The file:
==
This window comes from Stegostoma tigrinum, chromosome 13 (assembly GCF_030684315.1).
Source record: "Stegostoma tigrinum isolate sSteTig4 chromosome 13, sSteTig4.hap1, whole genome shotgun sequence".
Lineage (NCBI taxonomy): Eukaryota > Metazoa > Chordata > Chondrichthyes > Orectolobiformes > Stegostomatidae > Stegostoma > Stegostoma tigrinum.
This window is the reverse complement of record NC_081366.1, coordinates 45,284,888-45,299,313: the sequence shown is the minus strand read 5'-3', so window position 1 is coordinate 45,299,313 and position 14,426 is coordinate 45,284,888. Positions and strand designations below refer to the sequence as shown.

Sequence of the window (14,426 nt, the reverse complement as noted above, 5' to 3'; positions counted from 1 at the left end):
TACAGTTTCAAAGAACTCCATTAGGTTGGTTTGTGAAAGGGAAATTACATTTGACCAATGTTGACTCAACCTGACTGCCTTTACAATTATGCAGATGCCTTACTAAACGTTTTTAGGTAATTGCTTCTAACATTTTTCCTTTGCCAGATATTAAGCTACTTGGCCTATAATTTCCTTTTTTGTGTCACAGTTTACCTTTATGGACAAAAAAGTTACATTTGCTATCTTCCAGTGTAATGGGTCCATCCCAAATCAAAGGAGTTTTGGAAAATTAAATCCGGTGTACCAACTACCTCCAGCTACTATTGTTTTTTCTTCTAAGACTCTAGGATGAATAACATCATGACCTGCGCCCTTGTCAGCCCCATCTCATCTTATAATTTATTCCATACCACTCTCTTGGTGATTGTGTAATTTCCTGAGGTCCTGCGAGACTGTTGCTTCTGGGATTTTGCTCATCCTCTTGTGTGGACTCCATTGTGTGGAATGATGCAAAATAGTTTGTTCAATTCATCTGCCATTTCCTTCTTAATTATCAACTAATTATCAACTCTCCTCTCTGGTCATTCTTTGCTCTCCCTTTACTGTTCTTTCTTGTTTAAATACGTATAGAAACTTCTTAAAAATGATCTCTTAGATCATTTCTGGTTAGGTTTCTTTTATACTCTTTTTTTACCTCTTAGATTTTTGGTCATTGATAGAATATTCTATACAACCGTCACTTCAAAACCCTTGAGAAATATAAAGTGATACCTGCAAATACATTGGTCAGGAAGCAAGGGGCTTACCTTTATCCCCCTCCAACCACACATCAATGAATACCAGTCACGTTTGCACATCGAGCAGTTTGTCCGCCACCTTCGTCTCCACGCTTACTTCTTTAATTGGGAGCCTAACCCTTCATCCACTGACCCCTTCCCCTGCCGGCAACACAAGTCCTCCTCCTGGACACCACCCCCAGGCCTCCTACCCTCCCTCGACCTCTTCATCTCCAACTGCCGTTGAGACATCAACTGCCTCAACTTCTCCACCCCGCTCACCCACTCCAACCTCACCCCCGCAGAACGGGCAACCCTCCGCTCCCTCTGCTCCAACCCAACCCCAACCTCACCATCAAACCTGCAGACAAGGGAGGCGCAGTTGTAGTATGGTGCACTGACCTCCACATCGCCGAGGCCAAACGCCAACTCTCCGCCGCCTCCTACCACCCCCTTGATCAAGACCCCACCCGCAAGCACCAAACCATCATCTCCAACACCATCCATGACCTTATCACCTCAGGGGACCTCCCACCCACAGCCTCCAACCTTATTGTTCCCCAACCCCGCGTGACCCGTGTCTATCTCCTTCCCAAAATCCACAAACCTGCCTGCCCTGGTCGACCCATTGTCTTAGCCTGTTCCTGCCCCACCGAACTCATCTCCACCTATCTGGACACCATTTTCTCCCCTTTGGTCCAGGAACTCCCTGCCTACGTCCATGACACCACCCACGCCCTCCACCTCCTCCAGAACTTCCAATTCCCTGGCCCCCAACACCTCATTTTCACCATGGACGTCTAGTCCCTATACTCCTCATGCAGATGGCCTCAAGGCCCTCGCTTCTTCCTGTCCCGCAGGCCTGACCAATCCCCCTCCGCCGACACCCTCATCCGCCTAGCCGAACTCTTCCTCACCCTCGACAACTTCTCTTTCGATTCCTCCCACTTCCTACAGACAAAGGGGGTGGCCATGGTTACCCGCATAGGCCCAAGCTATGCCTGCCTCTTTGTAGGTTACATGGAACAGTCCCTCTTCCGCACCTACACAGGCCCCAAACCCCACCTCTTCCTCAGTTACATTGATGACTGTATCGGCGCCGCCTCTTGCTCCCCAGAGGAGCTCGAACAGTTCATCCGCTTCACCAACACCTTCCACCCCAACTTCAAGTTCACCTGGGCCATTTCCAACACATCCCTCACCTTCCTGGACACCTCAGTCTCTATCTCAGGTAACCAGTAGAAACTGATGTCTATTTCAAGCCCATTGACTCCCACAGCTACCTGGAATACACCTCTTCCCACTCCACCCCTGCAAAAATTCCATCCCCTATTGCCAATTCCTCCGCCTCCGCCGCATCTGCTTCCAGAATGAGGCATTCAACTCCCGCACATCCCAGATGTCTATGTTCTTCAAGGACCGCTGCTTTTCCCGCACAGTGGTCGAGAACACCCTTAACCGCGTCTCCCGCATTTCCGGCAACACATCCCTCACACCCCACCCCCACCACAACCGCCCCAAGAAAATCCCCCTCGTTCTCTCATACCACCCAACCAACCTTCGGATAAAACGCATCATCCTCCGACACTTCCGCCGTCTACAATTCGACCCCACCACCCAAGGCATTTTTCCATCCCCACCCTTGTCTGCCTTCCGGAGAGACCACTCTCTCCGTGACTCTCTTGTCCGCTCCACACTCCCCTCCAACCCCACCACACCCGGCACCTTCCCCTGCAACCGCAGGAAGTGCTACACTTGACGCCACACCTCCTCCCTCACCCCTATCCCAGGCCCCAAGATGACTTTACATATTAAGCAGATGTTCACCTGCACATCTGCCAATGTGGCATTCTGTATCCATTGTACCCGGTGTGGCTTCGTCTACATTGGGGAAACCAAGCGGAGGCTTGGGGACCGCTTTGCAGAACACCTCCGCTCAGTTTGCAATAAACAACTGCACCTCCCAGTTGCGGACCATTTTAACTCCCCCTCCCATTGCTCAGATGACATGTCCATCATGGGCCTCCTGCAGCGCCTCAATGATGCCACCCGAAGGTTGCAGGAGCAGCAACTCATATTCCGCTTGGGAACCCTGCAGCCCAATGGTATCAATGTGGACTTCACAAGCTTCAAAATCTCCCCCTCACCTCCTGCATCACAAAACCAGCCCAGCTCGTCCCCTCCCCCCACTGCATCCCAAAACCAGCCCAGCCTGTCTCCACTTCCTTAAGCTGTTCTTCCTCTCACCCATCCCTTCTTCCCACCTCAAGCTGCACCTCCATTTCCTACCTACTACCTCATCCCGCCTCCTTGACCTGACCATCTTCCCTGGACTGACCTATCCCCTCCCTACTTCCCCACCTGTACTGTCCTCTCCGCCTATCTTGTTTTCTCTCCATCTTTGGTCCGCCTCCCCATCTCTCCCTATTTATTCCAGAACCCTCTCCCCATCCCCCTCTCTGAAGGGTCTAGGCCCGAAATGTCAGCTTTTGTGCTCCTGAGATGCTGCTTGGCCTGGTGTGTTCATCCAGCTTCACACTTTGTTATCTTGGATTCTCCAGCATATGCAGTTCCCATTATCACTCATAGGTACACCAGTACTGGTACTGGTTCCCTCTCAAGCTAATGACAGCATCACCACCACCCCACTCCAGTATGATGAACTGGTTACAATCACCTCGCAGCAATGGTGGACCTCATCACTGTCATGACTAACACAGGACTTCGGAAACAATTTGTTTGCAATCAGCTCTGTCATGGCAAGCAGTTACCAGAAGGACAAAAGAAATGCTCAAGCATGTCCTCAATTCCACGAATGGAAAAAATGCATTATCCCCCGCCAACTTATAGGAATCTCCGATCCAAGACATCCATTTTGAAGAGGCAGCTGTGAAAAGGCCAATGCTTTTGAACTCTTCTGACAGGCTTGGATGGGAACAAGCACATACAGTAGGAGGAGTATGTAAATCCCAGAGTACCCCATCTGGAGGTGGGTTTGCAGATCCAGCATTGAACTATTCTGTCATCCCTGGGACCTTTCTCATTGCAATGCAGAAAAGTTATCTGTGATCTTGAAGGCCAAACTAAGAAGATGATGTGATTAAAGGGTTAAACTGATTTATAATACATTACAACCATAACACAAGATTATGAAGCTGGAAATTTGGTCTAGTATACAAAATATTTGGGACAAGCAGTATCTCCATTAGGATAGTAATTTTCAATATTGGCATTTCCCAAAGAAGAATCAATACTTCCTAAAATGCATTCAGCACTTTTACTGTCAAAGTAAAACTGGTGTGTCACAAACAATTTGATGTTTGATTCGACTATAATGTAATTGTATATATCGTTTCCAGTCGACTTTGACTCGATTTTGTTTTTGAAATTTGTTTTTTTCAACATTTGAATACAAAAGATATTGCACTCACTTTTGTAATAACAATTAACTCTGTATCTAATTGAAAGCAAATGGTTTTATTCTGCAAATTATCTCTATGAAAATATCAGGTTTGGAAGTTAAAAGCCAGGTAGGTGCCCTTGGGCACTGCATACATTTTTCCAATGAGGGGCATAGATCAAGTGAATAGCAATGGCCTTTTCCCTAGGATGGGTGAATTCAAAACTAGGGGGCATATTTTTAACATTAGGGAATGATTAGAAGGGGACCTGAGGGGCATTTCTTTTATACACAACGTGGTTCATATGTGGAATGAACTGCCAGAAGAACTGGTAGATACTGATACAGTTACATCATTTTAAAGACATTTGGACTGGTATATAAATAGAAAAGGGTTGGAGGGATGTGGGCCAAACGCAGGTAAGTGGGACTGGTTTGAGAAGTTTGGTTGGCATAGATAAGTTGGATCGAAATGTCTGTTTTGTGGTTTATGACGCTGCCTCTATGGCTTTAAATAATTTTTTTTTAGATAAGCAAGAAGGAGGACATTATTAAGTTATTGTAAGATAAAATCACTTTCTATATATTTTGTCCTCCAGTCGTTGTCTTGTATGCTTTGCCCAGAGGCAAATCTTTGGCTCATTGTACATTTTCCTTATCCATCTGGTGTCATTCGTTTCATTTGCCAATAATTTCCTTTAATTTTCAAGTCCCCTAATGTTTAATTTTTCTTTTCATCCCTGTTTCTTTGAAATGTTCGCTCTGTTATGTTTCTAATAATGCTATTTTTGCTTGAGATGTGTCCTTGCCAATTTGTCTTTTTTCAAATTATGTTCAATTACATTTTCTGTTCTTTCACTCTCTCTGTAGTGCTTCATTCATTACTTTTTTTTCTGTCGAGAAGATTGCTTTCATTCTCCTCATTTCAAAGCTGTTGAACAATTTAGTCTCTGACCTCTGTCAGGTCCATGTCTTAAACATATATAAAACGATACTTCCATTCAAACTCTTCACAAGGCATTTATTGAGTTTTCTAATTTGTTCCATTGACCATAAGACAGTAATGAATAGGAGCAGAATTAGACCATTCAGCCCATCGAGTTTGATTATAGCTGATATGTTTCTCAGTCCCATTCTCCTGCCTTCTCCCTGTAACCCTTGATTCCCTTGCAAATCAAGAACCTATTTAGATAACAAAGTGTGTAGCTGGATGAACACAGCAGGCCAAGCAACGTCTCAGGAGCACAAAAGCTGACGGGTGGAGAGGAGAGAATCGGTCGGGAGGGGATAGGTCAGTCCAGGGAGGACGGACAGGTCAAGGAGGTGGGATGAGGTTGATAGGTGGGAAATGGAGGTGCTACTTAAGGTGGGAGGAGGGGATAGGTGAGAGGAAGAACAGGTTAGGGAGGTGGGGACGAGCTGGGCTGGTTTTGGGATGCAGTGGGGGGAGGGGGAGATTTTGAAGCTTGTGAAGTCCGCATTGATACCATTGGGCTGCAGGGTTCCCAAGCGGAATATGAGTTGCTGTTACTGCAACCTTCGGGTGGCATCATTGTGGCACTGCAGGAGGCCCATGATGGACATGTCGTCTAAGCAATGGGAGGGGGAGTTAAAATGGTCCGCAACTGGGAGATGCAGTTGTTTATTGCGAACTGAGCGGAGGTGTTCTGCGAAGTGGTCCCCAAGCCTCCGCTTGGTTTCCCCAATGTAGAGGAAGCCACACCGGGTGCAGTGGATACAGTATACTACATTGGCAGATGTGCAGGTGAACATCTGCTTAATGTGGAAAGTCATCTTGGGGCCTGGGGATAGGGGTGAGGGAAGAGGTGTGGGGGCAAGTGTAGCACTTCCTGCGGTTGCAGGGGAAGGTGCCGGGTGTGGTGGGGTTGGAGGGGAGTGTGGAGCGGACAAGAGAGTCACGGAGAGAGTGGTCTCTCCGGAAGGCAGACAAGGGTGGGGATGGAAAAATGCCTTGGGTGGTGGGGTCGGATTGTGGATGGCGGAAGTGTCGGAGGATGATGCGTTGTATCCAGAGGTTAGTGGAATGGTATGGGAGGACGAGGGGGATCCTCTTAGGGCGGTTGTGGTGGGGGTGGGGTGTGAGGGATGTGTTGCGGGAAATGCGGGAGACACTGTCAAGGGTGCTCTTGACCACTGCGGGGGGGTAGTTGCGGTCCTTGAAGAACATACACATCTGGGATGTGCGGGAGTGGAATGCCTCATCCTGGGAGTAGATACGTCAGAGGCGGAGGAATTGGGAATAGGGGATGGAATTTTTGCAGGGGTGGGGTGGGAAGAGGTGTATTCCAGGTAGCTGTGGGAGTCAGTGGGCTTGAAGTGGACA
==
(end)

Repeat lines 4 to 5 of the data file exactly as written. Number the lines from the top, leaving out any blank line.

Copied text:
This window is the reverse complement of record NC_081366.1, coordinates 45,284,888-45,299,313: the sequence shown is the minus strand read 5'-3', so window position 1 is coordinate 45,299,313 and position 14,426 is coordinate 45,284,888. Positions and strand designations below refer to the sequence as shown.

Sequence of the window (14,426 nt, the reverse complement as noted above, 5' to 3'; positions counted from 1 at the left end):